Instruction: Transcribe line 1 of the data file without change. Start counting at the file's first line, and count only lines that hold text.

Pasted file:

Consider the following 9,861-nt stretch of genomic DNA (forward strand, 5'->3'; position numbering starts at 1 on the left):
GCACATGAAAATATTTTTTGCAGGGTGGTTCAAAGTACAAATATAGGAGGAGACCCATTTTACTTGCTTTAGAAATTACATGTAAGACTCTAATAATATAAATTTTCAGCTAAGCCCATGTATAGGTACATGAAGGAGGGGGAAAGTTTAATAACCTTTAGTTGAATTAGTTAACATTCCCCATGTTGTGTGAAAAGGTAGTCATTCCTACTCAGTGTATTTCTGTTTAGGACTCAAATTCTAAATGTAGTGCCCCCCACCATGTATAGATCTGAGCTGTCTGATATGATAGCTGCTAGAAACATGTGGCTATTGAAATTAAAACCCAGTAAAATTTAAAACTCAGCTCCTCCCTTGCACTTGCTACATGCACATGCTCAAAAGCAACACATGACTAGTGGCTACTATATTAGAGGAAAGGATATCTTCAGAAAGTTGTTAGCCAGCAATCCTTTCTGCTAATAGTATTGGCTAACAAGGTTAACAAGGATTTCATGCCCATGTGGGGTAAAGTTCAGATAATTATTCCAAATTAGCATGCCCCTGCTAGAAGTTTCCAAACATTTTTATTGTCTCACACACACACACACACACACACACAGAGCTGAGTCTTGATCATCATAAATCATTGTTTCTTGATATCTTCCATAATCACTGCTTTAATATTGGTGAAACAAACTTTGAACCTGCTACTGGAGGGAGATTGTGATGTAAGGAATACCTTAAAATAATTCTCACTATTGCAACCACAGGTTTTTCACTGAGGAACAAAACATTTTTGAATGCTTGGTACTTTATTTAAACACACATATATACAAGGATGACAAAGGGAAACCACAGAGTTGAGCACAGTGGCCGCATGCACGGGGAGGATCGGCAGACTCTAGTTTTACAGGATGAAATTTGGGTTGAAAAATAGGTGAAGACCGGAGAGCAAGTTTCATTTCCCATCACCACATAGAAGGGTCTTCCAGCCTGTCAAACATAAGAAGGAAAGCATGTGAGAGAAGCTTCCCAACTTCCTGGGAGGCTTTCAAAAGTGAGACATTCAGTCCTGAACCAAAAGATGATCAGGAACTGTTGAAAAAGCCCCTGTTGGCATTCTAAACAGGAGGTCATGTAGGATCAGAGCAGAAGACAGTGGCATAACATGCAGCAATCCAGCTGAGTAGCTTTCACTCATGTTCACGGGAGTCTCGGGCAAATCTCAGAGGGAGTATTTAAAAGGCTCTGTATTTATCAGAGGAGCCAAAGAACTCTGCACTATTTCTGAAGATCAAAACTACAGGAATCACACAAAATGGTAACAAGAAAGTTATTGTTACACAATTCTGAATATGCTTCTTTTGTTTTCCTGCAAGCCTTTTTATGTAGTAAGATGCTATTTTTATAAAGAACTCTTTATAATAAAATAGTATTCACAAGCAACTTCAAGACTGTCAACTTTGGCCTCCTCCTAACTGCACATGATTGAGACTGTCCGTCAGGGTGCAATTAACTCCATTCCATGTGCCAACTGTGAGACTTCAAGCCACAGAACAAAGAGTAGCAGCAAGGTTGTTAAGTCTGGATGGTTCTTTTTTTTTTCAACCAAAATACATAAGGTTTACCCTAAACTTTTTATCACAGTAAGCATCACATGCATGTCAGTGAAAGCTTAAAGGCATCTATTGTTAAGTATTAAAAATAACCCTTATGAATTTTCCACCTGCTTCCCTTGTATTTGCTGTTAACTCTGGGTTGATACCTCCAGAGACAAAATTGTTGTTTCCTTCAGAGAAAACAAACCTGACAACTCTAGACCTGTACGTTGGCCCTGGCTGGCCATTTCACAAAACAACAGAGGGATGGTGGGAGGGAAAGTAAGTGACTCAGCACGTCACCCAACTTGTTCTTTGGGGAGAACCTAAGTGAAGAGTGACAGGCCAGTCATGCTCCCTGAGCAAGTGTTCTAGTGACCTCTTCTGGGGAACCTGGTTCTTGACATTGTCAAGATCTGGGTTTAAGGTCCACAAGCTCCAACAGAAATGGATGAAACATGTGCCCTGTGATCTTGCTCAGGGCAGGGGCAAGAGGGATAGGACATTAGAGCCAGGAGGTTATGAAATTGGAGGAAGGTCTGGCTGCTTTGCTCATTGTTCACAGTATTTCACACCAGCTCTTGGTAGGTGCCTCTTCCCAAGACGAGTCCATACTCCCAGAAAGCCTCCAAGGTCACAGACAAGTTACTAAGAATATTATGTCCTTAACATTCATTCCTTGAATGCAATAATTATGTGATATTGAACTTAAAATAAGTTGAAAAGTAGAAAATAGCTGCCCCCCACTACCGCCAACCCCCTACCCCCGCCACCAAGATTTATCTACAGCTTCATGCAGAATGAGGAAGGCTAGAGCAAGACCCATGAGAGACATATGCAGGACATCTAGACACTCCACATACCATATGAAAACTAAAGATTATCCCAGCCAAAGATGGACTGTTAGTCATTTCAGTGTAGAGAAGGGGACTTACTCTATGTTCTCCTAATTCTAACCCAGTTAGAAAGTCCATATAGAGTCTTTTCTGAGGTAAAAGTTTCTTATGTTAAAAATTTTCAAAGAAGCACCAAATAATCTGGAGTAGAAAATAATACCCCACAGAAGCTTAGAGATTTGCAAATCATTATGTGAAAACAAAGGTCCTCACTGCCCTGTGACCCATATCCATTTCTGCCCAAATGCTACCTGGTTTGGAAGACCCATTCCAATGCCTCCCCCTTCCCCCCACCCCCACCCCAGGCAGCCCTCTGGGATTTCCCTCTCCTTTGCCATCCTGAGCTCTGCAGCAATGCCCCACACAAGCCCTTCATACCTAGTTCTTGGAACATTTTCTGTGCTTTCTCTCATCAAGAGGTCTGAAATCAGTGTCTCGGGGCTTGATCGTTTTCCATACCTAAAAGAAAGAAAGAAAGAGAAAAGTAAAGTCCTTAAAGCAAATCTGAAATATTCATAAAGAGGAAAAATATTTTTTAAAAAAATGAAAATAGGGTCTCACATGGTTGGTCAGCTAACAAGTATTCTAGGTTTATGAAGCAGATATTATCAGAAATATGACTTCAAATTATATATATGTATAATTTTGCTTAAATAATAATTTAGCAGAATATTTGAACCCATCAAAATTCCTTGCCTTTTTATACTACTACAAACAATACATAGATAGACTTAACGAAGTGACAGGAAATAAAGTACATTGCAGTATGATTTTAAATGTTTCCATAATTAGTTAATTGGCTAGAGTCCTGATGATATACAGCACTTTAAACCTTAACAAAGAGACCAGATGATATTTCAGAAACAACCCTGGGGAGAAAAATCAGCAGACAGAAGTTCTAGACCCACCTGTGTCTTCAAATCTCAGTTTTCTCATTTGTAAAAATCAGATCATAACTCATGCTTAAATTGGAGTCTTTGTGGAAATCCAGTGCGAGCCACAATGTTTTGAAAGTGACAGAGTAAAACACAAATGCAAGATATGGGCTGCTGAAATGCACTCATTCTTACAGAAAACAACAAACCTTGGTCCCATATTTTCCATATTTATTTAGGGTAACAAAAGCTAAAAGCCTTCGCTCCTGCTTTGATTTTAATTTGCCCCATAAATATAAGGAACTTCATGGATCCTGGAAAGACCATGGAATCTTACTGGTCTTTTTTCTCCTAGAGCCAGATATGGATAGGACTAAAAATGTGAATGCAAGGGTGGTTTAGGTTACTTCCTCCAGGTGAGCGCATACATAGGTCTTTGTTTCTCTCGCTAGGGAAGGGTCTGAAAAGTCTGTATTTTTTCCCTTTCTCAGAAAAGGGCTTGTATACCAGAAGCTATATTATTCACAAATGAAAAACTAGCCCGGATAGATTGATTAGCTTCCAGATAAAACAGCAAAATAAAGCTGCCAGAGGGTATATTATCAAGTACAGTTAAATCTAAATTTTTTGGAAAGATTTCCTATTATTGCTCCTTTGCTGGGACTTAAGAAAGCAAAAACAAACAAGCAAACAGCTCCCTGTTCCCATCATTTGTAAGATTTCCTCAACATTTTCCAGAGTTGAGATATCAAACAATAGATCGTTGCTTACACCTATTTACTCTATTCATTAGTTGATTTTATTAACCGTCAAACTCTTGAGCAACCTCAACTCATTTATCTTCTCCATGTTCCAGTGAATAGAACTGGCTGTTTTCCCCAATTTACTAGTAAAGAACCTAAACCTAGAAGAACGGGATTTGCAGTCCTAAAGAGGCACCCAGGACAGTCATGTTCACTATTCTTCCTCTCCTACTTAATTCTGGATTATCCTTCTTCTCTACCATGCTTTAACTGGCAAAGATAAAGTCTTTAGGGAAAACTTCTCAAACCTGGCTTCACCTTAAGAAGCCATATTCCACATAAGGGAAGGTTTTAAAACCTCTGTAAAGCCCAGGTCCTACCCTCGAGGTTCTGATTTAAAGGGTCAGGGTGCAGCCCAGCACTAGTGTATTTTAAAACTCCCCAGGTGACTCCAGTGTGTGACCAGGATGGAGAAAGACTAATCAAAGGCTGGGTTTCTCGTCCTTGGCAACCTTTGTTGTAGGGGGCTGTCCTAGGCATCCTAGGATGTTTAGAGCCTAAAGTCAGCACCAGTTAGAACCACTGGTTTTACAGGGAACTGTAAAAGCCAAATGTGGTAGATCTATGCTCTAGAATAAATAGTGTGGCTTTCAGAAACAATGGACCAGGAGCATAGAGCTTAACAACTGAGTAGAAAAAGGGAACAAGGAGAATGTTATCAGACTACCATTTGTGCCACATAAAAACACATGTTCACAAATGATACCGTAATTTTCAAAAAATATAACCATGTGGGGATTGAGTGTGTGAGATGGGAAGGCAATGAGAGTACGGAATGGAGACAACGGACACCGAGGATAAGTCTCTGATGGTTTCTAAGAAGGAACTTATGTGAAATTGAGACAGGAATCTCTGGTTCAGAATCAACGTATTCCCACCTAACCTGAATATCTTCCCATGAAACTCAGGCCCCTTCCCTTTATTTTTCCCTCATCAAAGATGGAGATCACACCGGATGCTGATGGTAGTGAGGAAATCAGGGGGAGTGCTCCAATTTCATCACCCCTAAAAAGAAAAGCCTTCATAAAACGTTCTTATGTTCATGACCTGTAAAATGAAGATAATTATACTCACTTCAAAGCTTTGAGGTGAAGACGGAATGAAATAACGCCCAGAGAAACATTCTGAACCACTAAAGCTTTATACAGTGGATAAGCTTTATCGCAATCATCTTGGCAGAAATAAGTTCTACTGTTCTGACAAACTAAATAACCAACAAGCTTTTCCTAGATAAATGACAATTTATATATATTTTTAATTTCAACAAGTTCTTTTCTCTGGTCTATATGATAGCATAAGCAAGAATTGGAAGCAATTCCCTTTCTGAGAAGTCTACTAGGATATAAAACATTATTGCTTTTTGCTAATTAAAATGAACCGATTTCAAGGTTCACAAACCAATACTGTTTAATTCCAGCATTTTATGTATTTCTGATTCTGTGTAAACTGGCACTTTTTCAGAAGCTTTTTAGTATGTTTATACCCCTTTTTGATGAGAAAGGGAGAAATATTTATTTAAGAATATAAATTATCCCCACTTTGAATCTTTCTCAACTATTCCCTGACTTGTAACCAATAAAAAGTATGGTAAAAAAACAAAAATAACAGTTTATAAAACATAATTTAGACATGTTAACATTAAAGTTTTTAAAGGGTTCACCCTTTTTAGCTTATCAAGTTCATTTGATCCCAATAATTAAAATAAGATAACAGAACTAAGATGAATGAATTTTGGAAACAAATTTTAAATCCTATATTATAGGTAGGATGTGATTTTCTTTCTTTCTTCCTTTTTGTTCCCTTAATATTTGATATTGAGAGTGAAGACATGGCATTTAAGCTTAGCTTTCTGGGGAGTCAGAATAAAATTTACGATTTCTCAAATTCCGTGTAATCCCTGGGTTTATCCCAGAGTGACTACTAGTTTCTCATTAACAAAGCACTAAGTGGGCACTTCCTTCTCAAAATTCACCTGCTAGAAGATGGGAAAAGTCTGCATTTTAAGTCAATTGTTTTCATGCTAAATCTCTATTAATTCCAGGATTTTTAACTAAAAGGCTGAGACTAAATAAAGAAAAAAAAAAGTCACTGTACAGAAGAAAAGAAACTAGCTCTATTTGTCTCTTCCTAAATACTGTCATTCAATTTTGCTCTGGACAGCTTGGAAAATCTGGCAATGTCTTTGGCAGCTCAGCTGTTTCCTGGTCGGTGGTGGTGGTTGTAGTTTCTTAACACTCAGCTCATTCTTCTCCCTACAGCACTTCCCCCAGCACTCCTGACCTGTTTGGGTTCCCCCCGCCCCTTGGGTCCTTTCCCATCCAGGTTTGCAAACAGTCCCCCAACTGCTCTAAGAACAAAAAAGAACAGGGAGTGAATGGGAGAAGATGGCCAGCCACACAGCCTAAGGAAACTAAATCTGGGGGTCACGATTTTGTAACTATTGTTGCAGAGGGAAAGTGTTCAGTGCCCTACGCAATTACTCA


Consider the following 9,861-nt stretch of genomic DNA (forward strand, 5'->3'; position numbering starts at 1 on the left):